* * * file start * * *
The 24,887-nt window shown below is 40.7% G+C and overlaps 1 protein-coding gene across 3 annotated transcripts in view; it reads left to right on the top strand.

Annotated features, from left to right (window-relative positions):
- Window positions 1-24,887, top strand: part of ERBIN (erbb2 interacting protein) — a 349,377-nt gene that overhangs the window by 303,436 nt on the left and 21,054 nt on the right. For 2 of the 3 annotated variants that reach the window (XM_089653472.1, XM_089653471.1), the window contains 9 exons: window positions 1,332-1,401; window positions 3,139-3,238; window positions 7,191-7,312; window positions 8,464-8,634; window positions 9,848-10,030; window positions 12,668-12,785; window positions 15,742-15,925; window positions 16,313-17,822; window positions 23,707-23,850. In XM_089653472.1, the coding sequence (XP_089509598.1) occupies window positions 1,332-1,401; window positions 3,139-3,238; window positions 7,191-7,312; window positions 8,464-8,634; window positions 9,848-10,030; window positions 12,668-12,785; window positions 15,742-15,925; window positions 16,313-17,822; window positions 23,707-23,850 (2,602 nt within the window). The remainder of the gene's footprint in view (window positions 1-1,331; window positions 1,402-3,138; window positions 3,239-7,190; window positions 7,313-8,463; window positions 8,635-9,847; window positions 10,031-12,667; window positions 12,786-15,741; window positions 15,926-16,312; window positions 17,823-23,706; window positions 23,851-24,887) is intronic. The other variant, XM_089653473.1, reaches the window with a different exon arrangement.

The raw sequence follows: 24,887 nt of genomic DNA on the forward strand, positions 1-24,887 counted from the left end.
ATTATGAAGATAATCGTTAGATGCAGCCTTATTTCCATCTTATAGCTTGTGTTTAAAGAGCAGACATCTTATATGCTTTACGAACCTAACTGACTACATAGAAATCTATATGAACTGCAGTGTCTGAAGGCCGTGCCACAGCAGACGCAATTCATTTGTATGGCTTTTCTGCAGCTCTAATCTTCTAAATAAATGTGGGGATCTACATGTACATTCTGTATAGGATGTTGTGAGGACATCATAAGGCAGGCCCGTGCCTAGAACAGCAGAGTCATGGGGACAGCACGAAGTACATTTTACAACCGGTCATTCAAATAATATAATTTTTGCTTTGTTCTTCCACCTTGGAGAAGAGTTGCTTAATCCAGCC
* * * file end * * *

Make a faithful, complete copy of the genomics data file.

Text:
The 24,887-nt window shown below is 40.7% G+C and overlaps 1 protein-coding gene across 3 annotated transcripts in view; it reads left to right on the top strand.

Annotated features, from left to right (window-relative positions):
- Window positions 1-24,887, top strand: part of ERBIN (erbb2 interacting protein) — a 349,377-nt gene that overhangs the window by 303,436 nt on the left and 21,054 nt on the right. For 2 of the 3 annotated variants that reach the window (XM_089653472.1, XM_089653471.1), the window contains 9 exons: window positions 1,332-1,401; window positions 3,139-3,238; window positions 7,191-7,312; window positions 8,464-8,634; window positions 9,848-10,030; window positions 12,668-12,785; window positions 15,742-15,925; window positions 16,313-17,822; window positions 23,707-23,850. In XM_089653472.1, the coding sequence (XP_089509598.1) occupies window positions 1,332-1,401; window positions 3,139-3,238; window positions 7,191-7,312; window positions 8,464-8,634; window positions 9,848-10,030; window positions 12,668-12,785; window positions 15,742-15,925; window positions 16,313-17,822; window positions 23,707-23,850 (2,602 nt within the window). The remainder of the gene's footprint in view (window positions 1-1,331; window positions 1,402-3,138; window positions 3,239-7,190; window positions 7,313-8,463; window positions 8,635-9,847; window positions 10,031-12,667; window positions 12,786-15,741; window positions 15,926-16,312; window positions 17,823-23,706; window positions 23,851-24,887) is intronic. The other variant, XM_089653473.1, reaches the window with a different exon arrangement.

The raw sequence follows: 24,887 nt of genomic DNA on the forward strand, positions 1-24,887 counted from the left end.
ATTATGAAGATAATCGTTAGATGCAGCCTTATTTCCATCTTATAGCTTGTGTTTAAAGAGCAGACATCTTATATGCTTTACGAACCTAACTGACTACATAGAAATCTATATGAACTGCAGTGTCTGAAGGCCGTGCCACAGCAGACGCAATTCATTTGTATGGCTTTTCTGCAGCTCTAATCTTCTAAATAAATGTGGGGATCTACATGTACATTCTGTATAGGATGTTGTGAGGACATCATAAGGCAGGCCCGTGCCTAGAACAGCAGAGTCATGGGGACAGCACGAAGTACATTTTACAACCGGTCATTCAAATAATATAATTTTTGCTTTGTTCTTCCACCTTGGAGAAGAGTTGCTTAATCCAGCC